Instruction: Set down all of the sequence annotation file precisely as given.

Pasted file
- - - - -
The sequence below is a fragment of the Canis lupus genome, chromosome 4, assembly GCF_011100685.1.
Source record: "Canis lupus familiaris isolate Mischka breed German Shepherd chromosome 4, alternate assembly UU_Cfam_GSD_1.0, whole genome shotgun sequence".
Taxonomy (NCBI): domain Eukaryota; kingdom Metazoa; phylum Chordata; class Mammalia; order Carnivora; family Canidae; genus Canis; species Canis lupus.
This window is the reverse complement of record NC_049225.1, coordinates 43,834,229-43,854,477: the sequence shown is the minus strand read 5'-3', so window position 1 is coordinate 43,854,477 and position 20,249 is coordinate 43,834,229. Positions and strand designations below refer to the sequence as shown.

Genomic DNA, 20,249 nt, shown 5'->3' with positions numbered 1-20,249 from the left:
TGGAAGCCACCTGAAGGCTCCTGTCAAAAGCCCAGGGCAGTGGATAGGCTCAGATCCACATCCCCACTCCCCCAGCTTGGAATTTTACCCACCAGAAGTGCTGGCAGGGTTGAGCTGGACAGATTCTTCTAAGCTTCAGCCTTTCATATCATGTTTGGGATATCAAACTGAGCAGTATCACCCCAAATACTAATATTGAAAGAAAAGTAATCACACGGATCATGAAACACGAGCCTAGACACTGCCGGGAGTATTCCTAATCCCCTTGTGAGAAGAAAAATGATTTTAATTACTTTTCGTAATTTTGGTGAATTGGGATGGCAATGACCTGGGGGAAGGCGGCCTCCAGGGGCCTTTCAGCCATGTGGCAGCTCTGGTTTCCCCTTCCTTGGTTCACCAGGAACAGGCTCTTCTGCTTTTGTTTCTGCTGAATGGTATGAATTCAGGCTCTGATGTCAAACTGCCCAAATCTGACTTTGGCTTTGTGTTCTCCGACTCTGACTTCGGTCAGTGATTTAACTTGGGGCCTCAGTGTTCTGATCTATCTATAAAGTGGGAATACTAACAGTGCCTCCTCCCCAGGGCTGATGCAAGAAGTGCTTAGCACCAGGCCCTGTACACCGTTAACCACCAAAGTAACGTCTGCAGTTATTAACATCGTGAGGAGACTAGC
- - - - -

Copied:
The sequence below is a fragment of the Canis lupus genome, chromosome 4, assembly GCF_011100685.1.
Source record: "Canis lupus familiaris isolate Mischka breed German Shepherd chromosome 4, alternate assembly UU_Cfam_GSD_1.0, whole genome shotgun sequence".
Taxonomy (NCBI): domain Eukaryota; kingdom Metazoa; phylum Chordata; class Mammalia; order Carnivora; family Canidae; genus Canis; species Canis lupus.
This window is the reverse complement of record NC_049225.1, coordinates 43,834,229-43,854,477: the sequence shown is the minus strand read 5'-3', so window position 1 is coordinate 43,854,477 and position 20,249 is coordinate 43,834,229. Positions and strand designations below refer to the sequence as shown.

Genomic DNA, 20,249 nt, shown 5'->3' with positions numbered 1-20,249 from the left:
TGGAAGCCACCTGAAGGCTCCTGTCAAAAGCCCAGGGCAGTGGATAGGCTCAGATCCACATCCCCACTCCCCCAGCTTGGAATTTTACCCACCAGAAGTGCTGGCAGGGTTGAGCTGGACAGATTCTTCTAAGCTTCAGCCTTTCATATCATGTTTGGGATATCAAACTGAGCAGTATCACCCCAAATACTAATATTGAAAGAAAAGTAATCACACGGATCATGAAACACGAGCCTAGACACTGCCGGGAGTATTCCTAATCCCCTTGTGAGAAGAAAAATGATTTTAATTACTTTTCGTAATTTTGGTGAATTGGGATGGCAATGACCTGGGGGAAGGCGGCCTCCAGGGGCCTTTCAGCCATGTGGCAGCTCTGGTTTCCCCTTCCTTGGTTCACCAGGAACAGGCTCTTCTGCTTTTGTTTCTGCTGAATGGTATGAATTCAGGCTCTGATGTCAAACTGCCCAAATCTGACTTTGGCTTTGTGTTCTCCGACTCTGACTTCGGTCAGTGATTTAACTTGGGGCCTCAGTGTTCTGATCTATCTATAAAGTGGGAATACTAACAGTGCCTCCTCCCCAGGGCTGATGCAAGAAGTGCTTAGCACCAGGCCCTGTACACCGTTAACCACCAAAGTAACGTCTGCAGTTATTAACATCGTGAGGAGACTAGC